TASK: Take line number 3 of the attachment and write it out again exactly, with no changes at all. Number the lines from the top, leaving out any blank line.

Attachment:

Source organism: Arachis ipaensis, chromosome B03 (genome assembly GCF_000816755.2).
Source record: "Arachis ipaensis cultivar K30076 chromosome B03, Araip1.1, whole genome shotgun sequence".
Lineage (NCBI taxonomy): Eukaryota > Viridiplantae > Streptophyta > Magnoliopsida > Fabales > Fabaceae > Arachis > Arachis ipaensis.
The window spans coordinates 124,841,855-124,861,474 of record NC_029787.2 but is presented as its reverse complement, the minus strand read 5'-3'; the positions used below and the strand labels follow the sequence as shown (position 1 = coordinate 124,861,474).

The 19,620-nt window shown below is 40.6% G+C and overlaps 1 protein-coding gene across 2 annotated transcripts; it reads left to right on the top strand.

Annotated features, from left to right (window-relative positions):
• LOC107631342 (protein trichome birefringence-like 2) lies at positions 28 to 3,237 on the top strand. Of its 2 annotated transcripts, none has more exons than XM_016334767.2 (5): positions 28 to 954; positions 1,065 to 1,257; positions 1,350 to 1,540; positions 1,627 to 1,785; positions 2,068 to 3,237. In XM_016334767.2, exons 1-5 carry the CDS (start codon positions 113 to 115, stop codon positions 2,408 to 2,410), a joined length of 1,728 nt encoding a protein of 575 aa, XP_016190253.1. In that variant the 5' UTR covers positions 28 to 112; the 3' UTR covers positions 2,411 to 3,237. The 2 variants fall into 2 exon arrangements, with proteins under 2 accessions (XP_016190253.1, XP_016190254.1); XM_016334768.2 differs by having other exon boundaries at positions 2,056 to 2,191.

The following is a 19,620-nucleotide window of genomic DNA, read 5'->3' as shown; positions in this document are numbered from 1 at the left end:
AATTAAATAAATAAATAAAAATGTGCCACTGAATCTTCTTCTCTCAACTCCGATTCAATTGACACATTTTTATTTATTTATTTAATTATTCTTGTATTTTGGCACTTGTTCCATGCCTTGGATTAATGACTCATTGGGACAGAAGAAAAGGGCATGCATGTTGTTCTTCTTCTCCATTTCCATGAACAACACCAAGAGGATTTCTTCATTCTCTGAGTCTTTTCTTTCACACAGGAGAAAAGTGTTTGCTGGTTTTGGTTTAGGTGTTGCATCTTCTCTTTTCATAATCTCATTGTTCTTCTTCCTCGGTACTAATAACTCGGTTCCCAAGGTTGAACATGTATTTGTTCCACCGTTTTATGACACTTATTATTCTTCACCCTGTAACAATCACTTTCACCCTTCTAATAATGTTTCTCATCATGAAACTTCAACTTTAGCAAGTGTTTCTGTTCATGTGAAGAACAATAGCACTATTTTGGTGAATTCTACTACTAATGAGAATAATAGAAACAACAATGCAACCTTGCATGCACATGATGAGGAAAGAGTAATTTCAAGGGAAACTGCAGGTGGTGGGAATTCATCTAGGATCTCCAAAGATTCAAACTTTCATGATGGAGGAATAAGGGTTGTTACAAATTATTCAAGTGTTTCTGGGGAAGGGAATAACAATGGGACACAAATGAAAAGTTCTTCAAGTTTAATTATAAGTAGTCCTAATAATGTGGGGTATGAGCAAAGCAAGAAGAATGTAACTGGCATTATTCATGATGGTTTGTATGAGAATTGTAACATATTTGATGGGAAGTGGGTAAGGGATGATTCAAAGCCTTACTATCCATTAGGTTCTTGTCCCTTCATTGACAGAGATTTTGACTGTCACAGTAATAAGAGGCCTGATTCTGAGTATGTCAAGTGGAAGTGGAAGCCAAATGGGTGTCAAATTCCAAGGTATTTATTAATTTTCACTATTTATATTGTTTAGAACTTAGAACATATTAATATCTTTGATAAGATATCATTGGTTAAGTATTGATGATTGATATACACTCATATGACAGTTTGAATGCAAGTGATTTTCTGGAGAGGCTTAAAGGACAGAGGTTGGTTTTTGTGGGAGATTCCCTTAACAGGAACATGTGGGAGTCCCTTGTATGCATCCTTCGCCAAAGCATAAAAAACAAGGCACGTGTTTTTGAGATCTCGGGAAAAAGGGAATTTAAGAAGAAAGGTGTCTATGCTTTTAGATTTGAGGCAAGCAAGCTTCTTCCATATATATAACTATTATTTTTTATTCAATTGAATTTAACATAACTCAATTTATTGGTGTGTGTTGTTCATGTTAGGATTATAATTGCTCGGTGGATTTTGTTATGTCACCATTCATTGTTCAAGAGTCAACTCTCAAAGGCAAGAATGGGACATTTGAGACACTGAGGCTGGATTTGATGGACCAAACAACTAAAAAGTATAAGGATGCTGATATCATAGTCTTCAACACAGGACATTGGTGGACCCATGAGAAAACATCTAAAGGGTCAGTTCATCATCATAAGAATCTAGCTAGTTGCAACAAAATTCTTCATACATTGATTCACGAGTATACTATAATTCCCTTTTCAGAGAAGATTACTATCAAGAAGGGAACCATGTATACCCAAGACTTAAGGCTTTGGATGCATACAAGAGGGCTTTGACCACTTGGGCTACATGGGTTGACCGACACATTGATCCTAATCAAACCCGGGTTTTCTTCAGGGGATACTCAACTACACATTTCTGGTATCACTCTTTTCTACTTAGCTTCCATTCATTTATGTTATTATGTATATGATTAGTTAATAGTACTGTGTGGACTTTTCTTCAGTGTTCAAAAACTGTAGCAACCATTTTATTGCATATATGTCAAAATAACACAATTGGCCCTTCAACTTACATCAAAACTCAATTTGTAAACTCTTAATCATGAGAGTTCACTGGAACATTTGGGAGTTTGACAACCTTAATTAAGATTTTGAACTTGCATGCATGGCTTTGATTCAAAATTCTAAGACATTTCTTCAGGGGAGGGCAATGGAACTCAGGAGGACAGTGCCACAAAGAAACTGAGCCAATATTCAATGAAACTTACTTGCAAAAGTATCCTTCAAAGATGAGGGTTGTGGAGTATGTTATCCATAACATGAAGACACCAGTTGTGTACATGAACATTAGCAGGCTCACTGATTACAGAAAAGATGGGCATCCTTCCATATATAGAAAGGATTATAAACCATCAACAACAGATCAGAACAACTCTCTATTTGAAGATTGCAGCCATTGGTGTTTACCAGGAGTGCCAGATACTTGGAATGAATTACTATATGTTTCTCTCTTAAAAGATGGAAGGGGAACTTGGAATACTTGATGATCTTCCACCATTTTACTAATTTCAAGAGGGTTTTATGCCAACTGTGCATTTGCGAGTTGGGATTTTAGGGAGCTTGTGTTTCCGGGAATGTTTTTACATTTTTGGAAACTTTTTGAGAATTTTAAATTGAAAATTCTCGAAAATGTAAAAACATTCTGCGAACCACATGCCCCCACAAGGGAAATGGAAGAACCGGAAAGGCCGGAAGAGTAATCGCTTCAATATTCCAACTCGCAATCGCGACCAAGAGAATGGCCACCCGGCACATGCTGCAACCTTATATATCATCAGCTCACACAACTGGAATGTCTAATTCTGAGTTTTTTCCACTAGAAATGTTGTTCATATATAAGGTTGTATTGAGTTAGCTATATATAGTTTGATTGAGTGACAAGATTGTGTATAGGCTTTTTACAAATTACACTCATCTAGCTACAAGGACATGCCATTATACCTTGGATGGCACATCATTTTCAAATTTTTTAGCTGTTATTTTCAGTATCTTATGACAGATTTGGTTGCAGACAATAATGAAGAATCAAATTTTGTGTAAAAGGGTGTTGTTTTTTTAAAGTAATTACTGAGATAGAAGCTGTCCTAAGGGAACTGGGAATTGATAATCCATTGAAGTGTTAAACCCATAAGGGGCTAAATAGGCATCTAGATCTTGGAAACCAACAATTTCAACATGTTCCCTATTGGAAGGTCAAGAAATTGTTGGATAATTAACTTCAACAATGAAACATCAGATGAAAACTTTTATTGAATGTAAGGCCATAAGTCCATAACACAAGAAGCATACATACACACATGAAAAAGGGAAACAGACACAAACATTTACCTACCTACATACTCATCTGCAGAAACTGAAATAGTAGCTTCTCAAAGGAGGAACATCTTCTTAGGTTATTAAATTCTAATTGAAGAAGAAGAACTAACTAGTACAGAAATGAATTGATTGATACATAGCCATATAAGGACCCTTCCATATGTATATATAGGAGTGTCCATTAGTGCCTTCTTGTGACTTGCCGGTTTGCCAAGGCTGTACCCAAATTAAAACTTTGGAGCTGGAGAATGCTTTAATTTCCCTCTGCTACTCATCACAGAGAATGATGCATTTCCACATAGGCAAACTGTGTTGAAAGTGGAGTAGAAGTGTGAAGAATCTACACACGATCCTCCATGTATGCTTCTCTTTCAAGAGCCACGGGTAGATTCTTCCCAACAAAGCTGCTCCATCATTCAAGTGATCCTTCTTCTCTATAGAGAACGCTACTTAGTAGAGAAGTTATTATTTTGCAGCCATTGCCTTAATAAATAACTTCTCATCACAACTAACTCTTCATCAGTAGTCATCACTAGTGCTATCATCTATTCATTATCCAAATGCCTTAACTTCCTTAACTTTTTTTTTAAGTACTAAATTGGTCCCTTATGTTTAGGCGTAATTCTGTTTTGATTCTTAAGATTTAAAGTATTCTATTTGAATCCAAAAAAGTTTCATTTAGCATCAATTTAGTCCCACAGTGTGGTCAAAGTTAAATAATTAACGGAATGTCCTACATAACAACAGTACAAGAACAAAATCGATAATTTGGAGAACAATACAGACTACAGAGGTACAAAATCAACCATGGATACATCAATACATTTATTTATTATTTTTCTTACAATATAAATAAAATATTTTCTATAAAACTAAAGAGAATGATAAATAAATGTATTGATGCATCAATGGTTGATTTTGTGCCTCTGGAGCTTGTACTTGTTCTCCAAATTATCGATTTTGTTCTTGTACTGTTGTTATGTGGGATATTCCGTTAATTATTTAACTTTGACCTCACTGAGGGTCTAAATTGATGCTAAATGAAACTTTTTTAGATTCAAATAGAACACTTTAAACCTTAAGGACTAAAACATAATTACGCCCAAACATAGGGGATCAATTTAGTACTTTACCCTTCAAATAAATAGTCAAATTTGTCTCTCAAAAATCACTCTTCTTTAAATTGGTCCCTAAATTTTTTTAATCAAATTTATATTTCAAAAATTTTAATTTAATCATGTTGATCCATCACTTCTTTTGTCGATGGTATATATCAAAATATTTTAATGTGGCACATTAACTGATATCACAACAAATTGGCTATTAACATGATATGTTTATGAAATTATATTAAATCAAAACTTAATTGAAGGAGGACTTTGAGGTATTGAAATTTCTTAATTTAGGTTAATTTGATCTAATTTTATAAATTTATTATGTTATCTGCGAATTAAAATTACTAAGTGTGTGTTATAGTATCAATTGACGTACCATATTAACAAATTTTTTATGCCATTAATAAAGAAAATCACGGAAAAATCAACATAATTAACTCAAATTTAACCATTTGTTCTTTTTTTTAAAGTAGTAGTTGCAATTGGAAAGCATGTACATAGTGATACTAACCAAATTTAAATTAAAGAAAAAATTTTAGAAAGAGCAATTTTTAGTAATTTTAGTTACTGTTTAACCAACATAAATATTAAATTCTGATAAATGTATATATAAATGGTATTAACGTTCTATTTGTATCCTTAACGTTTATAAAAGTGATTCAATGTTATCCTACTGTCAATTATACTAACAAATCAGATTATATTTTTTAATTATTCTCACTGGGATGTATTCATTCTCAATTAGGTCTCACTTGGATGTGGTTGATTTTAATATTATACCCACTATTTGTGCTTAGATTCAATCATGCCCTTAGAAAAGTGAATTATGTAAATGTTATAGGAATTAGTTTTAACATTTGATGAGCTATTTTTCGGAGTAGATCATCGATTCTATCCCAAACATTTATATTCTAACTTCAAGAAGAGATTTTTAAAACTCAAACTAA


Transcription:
Lineage (NCBI taxonomy): Eukaryota > Viridiplantae > Streptophyta > Magnoliopsida > Fabales > Fabaceae > Arachis > Arachis ipaensis.